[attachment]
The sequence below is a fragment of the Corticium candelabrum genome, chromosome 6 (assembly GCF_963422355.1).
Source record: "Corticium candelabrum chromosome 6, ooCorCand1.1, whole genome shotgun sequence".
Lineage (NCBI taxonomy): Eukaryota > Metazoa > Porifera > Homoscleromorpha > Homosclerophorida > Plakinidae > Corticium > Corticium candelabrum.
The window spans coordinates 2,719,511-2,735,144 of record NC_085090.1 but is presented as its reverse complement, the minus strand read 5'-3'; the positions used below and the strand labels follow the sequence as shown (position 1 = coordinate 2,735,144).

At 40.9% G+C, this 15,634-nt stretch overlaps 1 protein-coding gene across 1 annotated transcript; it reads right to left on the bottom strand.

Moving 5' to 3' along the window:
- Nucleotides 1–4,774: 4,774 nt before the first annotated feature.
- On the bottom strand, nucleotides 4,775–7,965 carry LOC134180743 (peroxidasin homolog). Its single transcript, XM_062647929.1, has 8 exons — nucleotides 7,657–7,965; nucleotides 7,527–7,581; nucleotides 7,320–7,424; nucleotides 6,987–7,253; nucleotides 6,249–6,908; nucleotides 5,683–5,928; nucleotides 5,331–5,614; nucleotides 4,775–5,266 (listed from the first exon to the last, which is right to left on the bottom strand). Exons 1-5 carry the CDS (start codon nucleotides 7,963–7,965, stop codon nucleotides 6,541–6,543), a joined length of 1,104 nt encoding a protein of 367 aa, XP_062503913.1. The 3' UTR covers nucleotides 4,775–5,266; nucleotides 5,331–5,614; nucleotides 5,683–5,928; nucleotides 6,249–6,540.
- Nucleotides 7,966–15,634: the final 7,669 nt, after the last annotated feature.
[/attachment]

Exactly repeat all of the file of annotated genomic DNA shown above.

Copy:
The sequence below is a fragment of the Corticium candelabrum genome, chromosome 6 (assembly GCF_963422355.1).
Source record: "Corticium candelabrum chromosome 6, ooCorCand1.1, whole genome shotgun sequence".
Lineage (NCBI taxonomy): Eukaryota > Metazoa > Porifera > Homoscleromorpha > Homosclerophorida > Plakinidae > Corticium > Corticium candelabrum.
The window spans coordinates 2,719,511-2,735,144 of record NC_085090.1 but is presented as its reverse complement, the minus strand read 5'-3'; the positions used below and the strand labels follow the sequence as shown (position 1 = coordinate 2,735,144).

At 40.9% G+C, this 15,634-nt stretch overlaps 1 protein-coding gene across 1 annotated transcript; it reads right to left on the bottom strand.

Moving 5' to 3' along the window:
- Nucleotides 1–4,774: 4,774 nt before the first annotated feature.
- On the bottom strand, nucleotides 4,775–7,965 carry LOC134180743 (peroxidasin homolog). Its single transcript, XM_062647929.1, has 8 exons — nucleotides 7,657–7,965; nucleotides 7,527–7,581; nucleotides 7,320–7,424; nucleotides 6,987–7,253; nucleotides 6,249–6,908; nucleotides 5,683–5,928; nucleotides 5,331–5,614; nucleotides 4,775–5,266 (listed from the first exon to the last, which is right to left on the bottom strand). Exons 1-5 carry the CDS (start codon nucleotides 7,963–7,965, stop codon nucleotides 6,541–6,543), a joined length of 1,104 nt encoding a protein of 367 aa, XP_062503913.1. The 3' UTR covers nucleotides 4,775–5,266; nucleotides 5,331–5,614; nucleotides 5,683–5,928; nucleotides 6,249–6,540.
- Nucleotides 7,966–15,634: the final 7,669 nt, after the last annotated feature.